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Haws: City still exploring locations for winter warming shelter

MORGANTOWN — Morgantown City Manager Kim Haws said Wednesday the city is “absolutely” seeking other location options for a winter warming shelter. 

Haws has become central to the warming shelter conversation as the only location proposed thus far, Sabra United Methodist Church, is in an area zoned R-1A (single-family residential). 

Emergency shelters are not a permitted use in single-family residential areas, and many in the Jerome Park neighborhood are urging the city manager not to make this an exception. 

The topic drew more than 70 people to Sabra UMC for Monday night’s Jerome Park Neighborhood Association meeting.  

“There’s a provision within our code that allows the city manager, under certain conditions, to be able to issue an exception or temporary permit. That’s what they’re requesting,” Haws said.  

“I can tell you we’re looking at not only that, but other options. I’m getting a lot of emails from the folks who live in that neighborhood, Jerome Park, and they’ve got some legitimate concerns. There needs to be some kind of shelter, no question. The question is where. I haven’t made a decision in terms of issuing a temporary permit. We’re still looking at other options.”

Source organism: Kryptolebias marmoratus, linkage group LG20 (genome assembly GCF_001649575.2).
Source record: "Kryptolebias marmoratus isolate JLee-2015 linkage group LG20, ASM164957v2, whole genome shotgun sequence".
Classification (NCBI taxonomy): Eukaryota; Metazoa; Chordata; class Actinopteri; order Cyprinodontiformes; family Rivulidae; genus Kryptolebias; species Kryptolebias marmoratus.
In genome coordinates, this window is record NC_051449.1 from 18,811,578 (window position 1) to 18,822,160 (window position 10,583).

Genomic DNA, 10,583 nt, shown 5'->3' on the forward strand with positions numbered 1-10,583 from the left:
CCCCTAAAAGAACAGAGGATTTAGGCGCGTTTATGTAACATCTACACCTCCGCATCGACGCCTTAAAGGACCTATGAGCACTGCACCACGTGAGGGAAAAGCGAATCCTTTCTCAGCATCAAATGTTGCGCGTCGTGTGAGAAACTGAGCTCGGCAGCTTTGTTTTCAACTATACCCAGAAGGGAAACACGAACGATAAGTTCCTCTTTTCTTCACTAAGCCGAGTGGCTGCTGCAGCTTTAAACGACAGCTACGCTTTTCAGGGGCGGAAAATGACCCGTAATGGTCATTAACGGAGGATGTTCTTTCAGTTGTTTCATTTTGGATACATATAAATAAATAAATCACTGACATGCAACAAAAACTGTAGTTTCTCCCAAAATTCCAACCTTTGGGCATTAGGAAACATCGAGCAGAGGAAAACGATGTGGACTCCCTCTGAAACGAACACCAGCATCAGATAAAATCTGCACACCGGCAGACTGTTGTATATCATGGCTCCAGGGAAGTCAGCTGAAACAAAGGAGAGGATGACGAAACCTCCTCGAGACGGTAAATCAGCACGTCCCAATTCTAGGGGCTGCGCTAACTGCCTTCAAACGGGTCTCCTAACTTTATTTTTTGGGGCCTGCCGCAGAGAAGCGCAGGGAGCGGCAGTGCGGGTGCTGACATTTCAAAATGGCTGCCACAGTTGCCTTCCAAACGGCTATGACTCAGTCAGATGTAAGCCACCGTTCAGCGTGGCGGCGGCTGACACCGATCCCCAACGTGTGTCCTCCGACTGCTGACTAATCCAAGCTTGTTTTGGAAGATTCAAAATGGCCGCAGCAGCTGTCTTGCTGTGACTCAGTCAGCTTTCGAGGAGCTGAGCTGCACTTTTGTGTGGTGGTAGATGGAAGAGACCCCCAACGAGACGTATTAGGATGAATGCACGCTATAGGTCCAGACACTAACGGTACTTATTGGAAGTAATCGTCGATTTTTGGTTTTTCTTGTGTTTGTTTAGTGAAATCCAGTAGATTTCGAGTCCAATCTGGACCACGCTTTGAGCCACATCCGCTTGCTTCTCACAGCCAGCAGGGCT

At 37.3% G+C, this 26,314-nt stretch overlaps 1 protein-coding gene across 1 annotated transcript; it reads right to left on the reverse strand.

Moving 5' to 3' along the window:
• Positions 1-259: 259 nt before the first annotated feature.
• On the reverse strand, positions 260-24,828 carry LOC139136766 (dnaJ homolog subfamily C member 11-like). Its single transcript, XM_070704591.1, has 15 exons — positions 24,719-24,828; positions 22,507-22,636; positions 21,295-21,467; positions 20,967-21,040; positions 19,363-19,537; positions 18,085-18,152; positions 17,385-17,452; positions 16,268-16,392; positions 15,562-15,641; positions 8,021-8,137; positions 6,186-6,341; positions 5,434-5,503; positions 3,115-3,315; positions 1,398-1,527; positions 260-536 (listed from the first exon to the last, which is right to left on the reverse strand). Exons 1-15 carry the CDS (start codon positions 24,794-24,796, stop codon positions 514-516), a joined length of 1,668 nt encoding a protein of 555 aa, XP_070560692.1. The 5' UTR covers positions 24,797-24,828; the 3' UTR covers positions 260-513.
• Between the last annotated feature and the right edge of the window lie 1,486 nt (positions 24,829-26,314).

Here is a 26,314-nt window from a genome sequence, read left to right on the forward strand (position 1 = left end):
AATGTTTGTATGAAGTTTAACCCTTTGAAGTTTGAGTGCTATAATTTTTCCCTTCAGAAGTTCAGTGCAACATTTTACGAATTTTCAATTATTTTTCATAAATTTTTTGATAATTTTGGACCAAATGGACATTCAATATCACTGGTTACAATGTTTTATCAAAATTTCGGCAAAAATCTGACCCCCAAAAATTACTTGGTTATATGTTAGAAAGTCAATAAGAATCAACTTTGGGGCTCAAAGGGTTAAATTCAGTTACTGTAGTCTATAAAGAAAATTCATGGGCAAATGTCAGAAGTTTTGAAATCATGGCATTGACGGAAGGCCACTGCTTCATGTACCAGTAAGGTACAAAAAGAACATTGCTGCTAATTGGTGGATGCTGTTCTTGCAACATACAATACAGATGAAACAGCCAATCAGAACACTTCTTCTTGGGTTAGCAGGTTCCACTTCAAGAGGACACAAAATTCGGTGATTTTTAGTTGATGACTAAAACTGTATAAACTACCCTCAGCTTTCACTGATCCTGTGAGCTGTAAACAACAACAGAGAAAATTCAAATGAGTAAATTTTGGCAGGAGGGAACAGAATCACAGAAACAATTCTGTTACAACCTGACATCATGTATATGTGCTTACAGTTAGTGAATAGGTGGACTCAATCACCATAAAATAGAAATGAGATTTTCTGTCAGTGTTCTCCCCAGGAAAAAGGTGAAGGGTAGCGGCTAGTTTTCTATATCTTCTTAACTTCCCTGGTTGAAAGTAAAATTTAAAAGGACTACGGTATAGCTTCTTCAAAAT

Shelter organizers Dani Ludwig and Jennifer Powell have said they’re eager to hear about any other potential locations. 

Both attended Wednesday’s Monongalia County Commission meeting to request the county’s support. 

The most recent point-in-time count indicated there are more than 120 unhoused individuals in the greater Morgantown area. Even with the announcement of expanded winter capacity, Bartlett House will have 40 beds. 

If the shelter moves forward at Sabra UMC, it’s estimated the church’s gym could hold an additional 40 beds. 

“This is not to step on Bartlett House’s toes. It’s simply to help individuals who will not have access to beds in the shelter once they are full,” Ludwig said.  

Powell and Ludwig, with the financial oversight of Milan Puskar Health Right, proposed a budget of approximately $70,000 to operate the shelter from Dec. 1 through March 15.  

The city of Morgantown committed $30,000 for a warming shelter as part of its budget process. The county commission has thus far put up $10,000. 

However, Commission President Tom Bloom explained that those funds are for an emergency shelter that opens when weather conditions meet a certain threshold, not a low-barrier nightly shelter as has been proposed. 

Health Right Executive Director Laura Jones responded that opening the shelter sporadically will make it nearly impossible to hire and keep qualified employees. She said it will also contribute to the establishment of encampments. 

Jones said people can start becoming hypothermic in 50-degree weather, particularly if exposed to wind and rain. 

“I’ve heard most recently that Charleston doesn’t open their shelter until it’s 15 degrees. That’s inhumane in my opinion,” Jones said. “I work at a health care facility, and I feel very strongly that we need to take care of the health of all of our citizens, including those folks who are houseless and have found themselves in difficult situations.” 

Members of the commission said they would need to sit down and discuss the proposal. 

They also expressed gratitude that Ludwig, Powell and Health Right have been willing to step up when others have not. 

“I do really appreciate that. It’s very difficult to come up with solutions when everyone can give you a reason why not to have it,” Bloom said. 

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